Reporting measures are streamlined but expanded to include notification of any significant threats that could result in a substantial incident. Reports must be made to competent authorities (assigned by each member state) or the CSIRT (computer security incident response team). Incidents that could adversely affect services must be reported to customers of that service. Reporting must be done, “without undue delay”. Typically, this means an initial notification to the authorities within 24 hours of an incident but can be extended to 72 hours under certain circumstances.
Company management will be held accountable for compliance with cybersecurity risk-management measures. Risk is no longer the sole responsibility of the IT function, it’s the organisation and board as a whole.
Broader implications of the NIS2 Directive on Irish Businesses
Irish companies must establish the classification within the NIS 2 Directive that they fall under, i.e., are they an essential or important entity? In some cases, a company may find itself in a hybrid situation, providing both essential and important operations.
Extraterritorial reach affects any entity that operates within the EU, so a manufacturer with a plant in Ireland will fall under the NIS 2 remit, even if they operate plants elsewhere. NIS 2 uses similar language to the GDPR on the offering of services that come under the remit of the extraterritorial reach of the directive. The extended security obligations of the NIS 2 Directive will affect all covered entities in Ireland, meaning that those companies must prepare for compliance. Any Irish company that is required to comply with NIS 2 should prepare the groundwork by developing its cyber-fitness using a risk-based analysis and implementation.
What can you do to get cyber-fit for the NIS 2 Directive?
There is a robust ethos of risk analysis and preparation baked into the NIS 2 Directive. A risk-based and holistic approach to cybersecurity threat mitigation is the foundation stone of NIS 2, and as such, a solid cyber-fitness strategy must be established for compliance. But what does this mean in practice?
A modern approach to cybersecurity requires a strategic and pragmatic set of measures. This begins with an ethos built upon a tripartite: people, process, and technology. This tripartite reflects the way that cybercriminals and other cyber-threats (including accidental data exposure) take hold to become security incidents. The threat landscape is complicated by the digitisation of services, remote working, and other factors such as exploitation of poor security behaviours. A 360-degree view of cybersecurity takes this complicated landscape into account.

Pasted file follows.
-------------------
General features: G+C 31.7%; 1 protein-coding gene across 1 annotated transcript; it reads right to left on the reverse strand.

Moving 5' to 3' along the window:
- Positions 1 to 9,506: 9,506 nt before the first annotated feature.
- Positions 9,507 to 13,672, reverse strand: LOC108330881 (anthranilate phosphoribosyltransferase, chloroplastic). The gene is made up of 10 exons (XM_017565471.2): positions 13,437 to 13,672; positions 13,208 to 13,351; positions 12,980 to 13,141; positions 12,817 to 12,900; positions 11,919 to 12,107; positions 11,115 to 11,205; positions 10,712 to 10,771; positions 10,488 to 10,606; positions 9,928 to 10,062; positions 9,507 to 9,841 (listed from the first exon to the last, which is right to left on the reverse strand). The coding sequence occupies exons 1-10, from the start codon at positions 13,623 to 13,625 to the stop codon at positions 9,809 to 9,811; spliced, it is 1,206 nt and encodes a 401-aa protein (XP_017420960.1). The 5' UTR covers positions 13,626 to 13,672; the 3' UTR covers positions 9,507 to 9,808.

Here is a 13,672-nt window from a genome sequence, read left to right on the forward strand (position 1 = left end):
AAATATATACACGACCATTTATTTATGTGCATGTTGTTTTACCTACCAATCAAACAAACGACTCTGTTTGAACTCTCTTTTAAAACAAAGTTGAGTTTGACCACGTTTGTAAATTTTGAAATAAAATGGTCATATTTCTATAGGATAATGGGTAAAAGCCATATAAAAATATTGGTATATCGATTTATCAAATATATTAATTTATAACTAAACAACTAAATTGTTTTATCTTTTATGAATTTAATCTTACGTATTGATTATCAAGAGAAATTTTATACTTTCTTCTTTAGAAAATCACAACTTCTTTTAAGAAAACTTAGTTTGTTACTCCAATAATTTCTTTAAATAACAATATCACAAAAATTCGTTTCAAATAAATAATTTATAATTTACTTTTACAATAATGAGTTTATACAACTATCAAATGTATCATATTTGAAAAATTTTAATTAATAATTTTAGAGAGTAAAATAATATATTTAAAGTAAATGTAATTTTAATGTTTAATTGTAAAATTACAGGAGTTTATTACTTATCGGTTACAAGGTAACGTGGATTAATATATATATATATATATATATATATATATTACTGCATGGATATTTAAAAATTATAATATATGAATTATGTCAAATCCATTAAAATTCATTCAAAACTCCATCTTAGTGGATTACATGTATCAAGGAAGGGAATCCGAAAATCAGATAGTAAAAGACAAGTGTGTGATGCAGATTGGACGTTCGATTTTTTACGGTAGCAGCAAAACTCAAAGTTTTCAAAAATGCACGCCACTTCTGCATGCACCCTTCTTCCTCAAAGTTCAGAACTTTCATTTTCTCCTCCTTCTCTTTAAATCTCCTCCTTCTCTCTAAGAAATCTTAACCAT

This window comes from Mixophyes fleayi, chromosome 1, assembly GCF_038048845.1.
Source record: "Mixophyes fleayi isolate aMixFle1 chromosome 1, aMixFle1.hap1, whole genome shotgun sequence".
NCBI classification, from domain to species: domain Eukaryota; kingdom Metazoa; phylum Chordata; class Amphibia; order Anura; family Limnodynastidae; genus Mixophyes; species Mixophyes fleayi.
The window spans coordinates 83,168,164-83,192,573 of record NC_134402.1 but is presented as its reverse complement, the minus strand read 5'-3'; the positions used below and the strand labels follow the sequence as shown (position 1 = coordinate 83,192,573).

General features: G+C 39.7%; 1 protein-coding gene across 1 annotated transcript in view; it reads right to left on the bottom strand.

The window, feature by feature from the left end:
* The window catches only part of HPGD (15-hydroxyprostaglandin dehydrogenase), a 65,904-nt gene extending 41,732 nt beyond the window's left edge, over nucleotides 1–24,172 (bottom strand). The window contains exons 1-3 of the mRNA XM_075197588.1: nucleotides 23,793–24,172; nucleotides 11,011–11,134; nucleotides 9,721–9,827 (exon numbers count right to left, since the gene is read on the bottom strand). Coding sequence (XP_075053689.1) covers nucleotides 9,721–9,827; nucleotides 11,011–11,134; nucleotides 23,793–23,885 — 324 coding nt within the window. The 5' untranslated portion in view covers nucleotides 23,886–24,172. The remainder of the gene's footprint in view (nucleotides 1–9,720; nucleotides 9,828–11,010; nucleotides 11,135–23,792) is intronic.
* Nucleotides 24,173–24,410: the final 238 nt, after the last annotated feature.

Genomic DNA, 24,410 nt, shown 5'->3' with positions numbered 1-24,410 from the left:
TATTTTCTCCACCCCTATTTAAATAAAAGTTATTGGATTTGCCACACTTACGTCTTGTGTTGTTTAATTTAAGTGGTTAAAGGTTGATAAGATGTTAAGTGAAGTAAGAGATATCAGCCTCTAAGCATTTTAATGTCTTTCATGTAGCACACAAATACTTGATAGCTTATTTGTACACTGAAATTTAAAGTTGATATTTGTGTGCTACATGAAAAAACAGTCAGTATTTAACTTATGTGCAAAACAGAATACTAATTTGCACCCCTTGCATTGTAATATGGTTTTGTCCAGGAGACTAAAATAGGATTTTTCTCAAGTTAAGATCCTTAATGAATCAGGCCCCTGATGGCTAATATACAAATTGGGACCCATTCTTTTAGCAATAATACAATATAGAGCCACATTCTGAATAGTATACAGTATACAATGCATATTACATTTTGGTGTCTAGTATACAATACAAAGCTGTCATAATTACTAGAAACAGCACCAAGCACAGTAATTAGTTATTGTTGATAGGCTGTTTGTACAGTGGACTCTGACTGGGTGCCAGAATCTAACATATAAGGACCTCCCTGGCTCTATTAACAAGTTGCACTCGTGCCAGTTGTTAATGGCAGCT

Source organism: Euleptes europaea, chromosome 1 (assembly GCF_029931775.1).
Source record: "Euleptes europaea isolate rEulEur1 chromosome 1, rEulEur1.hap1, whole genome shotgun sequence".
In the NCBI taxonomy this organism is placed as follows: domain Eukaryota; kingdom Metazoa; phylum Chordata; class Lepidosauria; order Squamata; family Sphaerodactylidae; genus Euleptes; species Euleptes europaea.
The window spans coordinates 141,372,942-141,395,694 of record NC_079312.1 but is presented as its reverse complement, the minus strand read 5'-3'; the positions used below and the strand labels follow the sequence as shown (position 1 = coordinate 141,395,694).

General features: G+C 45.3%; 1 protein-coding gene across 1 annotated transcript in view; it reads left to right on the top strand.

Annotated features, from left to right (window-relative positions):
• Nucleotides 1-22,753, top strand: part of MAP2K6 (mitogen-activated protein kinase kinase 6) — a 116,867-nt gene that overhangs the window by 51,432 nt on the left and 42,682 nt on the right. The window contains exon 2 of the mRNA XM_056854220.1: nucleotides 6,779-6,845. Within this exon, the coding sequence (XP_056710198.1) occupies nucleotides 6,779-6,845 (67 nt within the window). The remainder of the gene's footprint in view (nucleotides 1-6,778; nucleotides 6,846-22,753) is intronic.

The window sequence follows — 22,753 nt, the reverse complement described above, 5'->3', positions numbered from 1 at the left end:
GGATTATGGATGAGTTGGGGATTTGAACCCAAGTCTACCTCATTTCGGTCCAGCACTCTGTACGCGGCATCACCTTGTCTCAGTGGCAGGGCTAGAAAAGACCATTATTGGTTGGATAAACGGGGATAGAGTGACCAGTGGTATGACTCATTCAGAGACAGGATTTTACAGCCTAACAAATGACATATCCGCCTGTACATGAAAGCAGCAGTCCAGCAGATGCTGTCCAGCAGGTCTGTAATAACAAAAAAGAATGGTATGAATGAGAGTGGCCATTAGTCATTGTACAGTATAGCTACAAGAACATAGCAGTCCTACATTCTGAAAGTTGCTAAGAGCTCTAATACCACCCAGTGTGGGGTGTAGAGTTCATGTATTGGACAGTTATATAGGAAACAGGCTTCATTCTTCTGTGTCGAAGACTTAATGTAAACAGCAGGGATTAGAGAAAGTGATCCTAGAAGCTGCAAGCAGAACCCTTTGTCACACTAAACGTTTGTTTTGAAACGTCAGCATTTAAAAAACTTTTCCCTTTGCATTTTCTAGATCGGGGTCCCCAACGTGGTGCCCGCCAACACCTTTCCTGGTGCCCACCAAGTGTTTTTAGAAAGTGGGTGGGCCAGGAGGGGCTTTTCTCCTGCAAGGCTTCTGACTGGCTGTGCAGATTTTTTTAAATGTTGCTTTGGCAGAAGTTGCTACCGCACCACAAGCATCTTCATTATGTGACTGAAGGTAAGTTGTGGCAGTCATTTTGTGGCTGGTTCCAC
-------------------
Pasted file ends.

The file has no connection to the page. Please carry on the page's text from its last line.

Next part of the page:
A solid cyber strategy encompasses:
People: including security awareness training and security certification to help in upskilling of staff.
Process: includes IT audit, governance systems, and data management systems
Technology: best fit technologies are determined from the overall security strategy based on people and process; measures typically include robust authentication measures, encryption, and endpoint security.
In cyber-security risk mitigation, the whole is greater than the sum of the parts; expert security services use the ethos of people, process, and technology to establish a baseline of cyber fitness for your organisation. This baseline is continually assessed to ensure it meets the needs of changing technology and the cyber-security landscape.
Time for you to get ready!
NIS 2 is a positive move from the EU to harmonise cybersecurity efforts across European states. But the directive is stringent in its requirements. A program of cyber-fitness that brings together people, process, and technology, ensures that a company is prepared for not only continued cyber-attacks but also will be able to meet the remit of the NIS 2 Directive.
If your organisation is a covered entity and fails to build and maintain cyber-fitness the result will be fines and penalties. NIS 2 has set fines at €10 million or 2% of total turnover worldwide, whichever is greater. These fines kick in for cases of non-compliance with risk management measures or the reporting obligations.
Worst case scenario for a non-compliant company could result in a combination of breach notification costs + GDPR fines + NIS 2 fines + bad publicity + loss of service availability: the result could be catastrophic.
Regulators have extended the period for Member States to transpose NIS 2 into national law to two years. This means that NIS 2 will likely come into force sometime before mid-2023. It takes time to become cyber-ready for NIS 2, so the time is now to establish your company’s cyber-fitness in readiness for this important directive.
A strong cybersecurity strategy is key to your readiness for the new NIS 2 directive. Enterprise Defence are award winning experts in developing effective cyber strategies that will help transform your cyber confidence. Get in touch today to see how we can help your organisation.